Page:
Xbox Turtle Beach Recon Controller – Review
If the official Xbox controller is your best mate Steve, who keeps an immaculate beard and dresses smartly, the Recon Controller is your other mate Gav, who lets his facial growth go, likes to don bulky jackets, but always fills its voluminous pockets with interesting gadgets that he likes to pull out now and then to show you, even though you probably only have interest in one or two of them.
If that opening paragraph is a bit awkward, it’s because reviewing a controller is not the most exciting thing to do. Chances are, if you are reading this, that you’re either really bored at work and this popped up in your feed, or you’re already on the prowl to buy a customisable controller. I have to say up front that I am not a pro gamer. I don’t need a back button that reduces thumb-stick sensitivity to allow for more accurate sniping, nor can I think of any situation where I require assignable back paddles – but you can do those things, and more, with this controller.
So how does it feel? Straight out the box, it is lighter than an official controller and the buttons feel slightly stickier. This said I am of the opinion that the new official controllers (I’m using the one that came with my Series S) feel quite clacky, so the Recon lines up fairly well against it from a build quality standpoint. There’s extra bumpiness to the surfaces of R1/2 and L1/2 that I would imagine helps anyone who sweats a lot while gaming (I knew a guy in high school who had a diagnosed hand sweating issue).
What I do like about this is that it is wired, which reduces my need to remember to charge it. I have no trouble rolling out the strong, braided, 3M cable to play. It feels twist and break-proof. I also like the sound enhancement options of the Recon. They’re calling it Superhuman Hearing, which comes down to inbuilt EQ-adjusters that give you options to either press one button to gain an audio boost or take the time to go through pre-sets that boost bass, bass and treble or vocal. (An aside – I experienced low-level hiss when using any ear/headphones plugged in that I am more than willing to assign to a static issue in my house, but it might be worth noting if you don’t have a wireless headset).
Initially, I noticed an instant enhancement to the audio level when I pressed the Superhuman button on the controller, though over time I came to prefer the direct sound as the higher treble of the enhancement became harsh to my ears. Even so, you might want to use this to hear footsteps during PvP or if a game has generally crap sound mixing. The fact that there is also a volume button on the controller means that I can instantly increase or decrease game volume without needing to go to the dashboard and flick through to that option – which is a big tick in my book, as some games are noticeably louder than others.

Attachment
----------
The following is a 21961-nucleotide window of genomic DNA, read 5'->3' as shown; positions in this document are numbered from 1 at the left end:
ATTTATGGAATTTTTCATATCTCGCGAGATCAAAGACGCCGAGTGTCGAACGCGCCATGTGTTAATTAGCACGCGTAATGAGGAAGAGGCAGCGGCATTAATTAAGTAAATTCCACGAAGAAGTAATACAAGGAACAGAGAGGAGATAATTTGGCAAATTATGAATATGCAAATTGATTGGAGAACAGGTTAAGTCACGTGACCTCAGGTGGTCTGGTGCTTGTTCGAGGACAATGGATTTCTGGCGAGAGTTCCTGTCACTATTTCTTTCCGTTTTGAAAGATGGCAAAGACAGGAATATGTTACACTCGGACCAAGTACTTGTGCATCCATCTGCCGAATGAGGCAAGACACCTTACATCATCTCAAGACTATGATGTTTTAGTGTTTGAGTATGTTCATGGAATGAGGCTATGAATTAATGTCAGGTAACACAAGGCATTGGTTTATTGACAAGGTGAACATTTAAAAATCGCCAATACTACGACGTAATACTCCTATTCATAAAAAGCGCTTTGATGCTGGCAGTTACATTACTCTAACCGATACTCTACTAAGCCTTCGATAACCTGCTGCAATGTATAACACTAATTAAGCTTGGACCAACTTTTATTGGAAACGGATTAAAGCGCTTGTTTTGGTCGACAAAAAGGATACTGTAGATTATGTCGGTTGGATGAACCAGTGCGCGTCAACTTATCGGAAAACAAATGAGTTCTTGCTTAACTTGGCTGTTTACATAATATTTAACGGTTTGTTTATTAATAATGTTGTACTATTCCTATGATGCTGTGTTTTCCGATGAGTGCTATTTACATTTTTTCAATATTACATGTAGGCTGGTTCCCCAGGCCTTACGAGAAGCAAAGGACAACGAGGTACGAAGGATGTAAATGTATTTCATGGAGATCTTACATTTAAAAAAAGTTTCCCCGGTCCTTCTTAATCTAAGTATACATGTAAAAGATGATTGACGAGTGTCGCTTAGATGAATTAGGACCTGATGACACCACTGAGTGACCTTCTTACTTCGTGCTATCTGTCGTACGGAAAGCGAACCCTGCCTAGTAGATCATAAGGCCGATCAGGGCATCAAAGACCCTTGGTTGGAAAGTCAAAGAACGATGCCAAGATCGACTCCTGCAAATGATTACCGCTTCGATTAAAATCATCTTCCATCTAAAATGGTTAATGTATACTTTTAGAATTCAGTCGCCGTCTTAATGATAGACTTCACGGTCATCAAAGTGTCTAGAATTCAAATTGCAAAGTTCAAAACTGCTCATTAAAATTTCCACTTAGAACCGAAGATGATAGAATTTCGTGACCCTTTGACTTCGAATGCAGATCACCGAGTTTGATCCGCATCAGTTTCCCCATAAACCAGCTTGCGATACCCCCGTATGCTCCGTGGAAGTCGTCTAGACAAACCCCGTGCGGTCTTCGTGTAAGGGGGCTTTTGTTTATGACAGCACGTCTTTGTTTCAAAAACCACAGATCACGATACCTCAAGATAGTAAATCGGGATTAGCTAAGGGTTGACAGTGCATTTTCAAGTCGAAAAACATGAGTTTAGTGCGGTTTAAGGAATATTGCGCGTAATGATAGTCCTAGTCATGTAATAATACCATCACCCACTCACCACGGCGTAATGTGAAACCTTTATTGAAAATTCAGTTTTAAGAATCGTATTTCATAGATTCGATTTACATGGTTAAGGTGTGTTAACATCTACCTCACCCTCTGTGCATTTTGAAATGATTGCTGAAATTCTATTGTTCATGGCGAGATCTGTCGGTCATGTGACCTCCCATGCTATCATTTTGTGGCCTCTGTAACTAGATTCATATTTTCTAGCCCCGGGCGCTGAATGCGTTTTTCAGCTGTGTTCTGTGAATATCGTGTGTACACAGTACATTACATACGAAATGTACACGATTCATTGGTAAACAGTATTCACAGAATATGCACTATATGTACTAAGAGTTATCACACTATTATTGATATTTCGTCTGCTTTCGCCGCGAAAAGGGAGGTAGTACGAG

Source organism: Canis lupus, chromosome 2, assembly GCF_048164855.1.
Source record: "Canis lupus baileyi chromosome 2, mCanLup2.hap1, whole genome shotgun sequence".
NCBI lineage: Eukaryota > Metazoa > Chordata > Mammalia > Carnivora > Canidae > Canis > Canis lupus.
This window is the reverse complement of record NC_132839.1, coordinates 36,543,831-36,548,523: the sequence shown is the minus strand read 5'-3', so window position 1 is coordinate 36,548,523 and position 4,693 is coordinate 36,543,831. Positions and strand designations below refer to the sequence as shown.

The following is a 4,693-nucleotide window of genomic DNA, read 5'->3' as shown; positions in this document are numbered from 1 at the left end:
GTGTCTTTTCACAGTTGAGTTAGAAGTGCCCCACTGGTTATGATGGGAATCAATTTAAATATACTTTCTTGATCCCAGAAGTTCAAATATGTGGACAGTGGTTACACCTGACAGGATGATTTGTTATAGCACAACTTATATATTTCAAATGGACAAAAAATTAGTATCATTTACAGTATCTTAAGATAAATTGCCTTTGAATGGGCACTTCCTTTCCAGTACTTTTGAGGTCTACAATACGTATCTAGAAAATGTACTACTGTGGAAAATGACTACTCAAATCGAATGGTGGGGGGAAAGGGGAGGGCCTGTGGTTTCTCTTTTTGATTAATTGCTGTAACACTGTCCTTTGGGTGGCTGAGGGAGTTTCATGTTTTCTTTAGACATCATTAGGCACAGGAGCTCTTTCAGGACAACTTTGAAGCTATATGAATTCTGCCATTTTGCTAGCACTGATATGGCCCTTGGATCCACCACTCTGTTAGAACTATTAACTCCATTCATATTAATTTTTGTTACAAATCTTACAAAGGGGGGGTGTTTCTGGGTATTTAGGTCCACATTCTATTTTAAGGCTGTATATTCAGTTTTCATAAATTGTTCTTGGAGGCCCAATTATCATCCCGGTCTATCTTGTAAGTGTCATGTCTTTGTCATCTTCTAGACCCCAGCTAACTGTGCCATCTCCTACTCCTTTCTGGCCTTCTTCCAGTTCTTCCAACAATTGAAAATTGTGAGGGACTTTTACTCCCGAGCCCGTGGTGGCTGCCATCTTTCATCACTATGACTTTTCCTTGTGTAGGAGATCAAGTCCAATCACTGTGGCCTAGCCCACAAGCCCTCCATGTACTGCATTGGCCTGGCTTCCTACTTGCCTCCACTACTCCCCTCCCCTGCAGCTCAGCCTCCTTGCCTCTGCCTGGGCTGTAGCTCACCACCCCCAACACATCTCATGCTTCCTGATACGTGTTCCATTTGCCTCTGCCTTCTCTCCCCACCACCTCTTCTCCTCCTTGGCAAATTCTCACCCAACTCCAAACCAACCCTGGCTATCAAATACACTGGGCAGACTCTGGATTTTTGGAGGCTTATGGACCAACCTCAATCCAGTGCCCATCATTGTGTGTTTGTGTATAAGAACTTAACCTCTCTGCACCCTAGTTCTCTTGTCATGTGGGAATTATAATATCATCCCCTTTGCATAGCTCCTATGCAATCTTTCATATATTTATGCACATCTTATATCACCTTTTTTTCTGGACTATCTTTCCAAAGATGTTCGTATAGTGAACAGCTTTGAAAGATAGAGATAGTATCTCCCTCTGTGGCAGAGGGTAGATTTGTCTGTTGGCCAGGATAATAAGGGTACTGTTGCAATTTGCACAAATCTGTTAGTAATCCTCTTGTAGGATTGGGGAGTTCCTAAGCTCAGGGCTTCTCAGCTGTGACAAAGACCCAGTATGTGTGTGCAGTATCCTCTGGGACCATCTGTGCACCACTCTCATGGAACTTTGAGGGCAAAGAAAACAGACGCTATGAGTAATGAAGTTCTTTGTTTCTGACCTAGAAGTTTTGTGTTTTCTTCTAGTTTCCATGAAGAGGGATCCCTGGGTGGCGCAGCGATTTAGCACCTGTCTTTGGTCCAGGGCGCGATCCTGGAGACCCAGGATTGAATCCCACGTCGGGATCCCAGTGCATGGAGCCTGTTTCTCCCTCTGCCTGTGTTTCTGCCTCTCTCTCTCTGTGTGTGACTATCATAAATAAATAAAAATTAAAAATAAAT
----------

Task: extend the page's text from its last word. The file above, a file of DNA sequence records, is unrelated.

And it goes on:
Returning to the back paddles. You can assign specific buttons to them or keep the default, which lets you reduce the sensitivity of the right thumbstick by pressing in the back right paddle. I initially scoffed at this but must admit that it felt cool to use in Mass Effect 3, zooming in and slowing down my aim. It does take some getting used to, but I could see myself using it for most shooters. There are four levels of sensitivity, with the fourth one almost immovable. I stuck to the first setting and found it pleasing.
The rumble is quite good – I mean, it’s rumble *hands up*. I find the official controller to be a bit aggressive with its rumble, anyway, and I happily play my Switch with a Split Pad Pro, which doesn’t have rumble, so it’s not a feature that phases me at all. You can set up multiple control profiles if you want, with a little bit of button clicking. It doesn’t take too long to switch through the various options, and it comes with a handy reference card to show which settings do what. Overall, I’m happy to have a controller that is ready to go if my wireless one goes flat on me. I’m also keen to keep using it for shooters and to keep exploring the custom audio settings for different titles.
The audio options are what stood out for me, even if I have little need for mic muting or monitoring. If the idea of playing around with your controller for a bit before you actually play a game appeals to you, then the Recon is a good option. It may be a little bit rugged and bulky, but secretly you like Gav more than Steve anyway.
It is said that Dylan Burns has no shadow, or if he does that it portents a shifting of the elder signs that govern the floating curses of the universe, gathering their power and directing ill intent and misfortune to all game developers that enact post-release patches. Consequently, Dylan’s shadow curse finds itself working overtime, permanently engaged, thus the propagation of legend. When not guiding the swirling forces of evil, Dylan enjoys writing (evil) fiction, taking menacing walks, and lurking behind bus stops with a general demeanour that suggests malevolence.